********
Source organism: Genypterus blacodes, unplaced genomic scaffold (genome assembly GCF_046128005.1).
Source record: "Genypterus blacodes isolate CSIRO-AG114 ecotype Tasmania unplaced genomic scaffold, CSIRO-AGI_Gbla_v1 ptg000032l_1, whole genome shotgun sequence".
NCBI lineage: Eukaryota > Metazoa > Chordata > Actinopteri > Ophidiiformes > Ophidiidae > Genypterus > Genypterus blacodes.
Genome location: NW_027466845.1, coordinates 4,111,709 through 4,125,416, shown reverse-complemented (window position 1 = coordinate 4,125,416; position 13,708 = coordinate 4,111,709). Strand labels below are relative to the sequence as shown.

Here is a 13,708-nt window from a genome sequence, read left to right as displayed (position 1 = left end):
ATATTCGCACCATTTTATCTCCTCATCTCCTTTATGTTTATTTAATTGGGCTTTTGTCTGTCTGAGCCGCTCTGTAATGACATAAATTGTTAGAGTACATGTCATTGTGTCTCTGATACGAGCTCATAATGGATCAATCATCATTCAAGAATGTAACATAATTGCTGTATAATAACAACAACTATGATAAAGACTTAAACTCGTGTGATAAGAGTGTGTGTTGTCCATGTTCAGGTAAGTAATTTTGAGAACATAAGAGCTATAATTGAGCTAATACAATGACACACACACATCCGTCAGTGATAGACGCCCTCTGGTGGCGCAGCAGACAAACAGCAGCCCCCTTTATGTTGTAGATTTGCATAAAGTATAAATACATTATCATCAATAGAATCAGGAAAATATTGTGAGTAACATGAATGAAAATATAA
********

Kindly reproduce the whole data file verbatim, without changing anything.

Source organism: Genypterus blacodes, unplaced genomic scaffold (genome assembly GCF_046128005.1).
Source record: "Genypterus blacodes isolate CSIRO-AG114 ecotype Tasmania unplaced genomic scaffold, CSIRO-AGI_Gbla_v1 ptg000032l_1, whole genome shotgun sequence".
NCBI lineage: Eukaryota > Metazoa > Chordata > Actinopteri > Ophidiiformes > Ophidiidae > Genypterus > Genypterus blacodes.
Genome location: NW_027466845.1, coordinates 4,111,709 through 4,125,416, shown reverse-complemented (window position 1 = coordinate 4,125,416; position 13,708 = coordinate 4,111,709). Strand labels below are relative to the sequence as shown.

Here is a 13,708-nt window from a genome sequence, read left to right as displayed (position 1 = left end):
ATATTCGCACCATTTTATCTCCTCATCTCCTTTATGTTTATTTAATTGGGCTTTTGTCTGTCTGAGCCGCTCTGTAATGACATAAATTGTTAGAGTACATGTCATTGTGTCTCTGATACGAGCTCATAATGGATCAATCATCATTCAAGAATGTAACATAATTGCTGTATAATAACAACAACTATGATAAAGACTTAAACTCGTGTGATAAGAGTGTGTGTTGTCCATGTTCAGGTAAGTAATTTTGAGAACATAAGAGCTATAATTGAGCTAATACAATGACACACACACATCCGTCAGTGATAGACGCCCTCTGGTGGCGCAGCAGACAAACAGCAGCCCCCTTTATGTTGTAGATTTGCATAAAGTATAAATACATTATCATCAATAGAATCAGGAAAATATTGTGAGTAACATGAATGAAAATATAA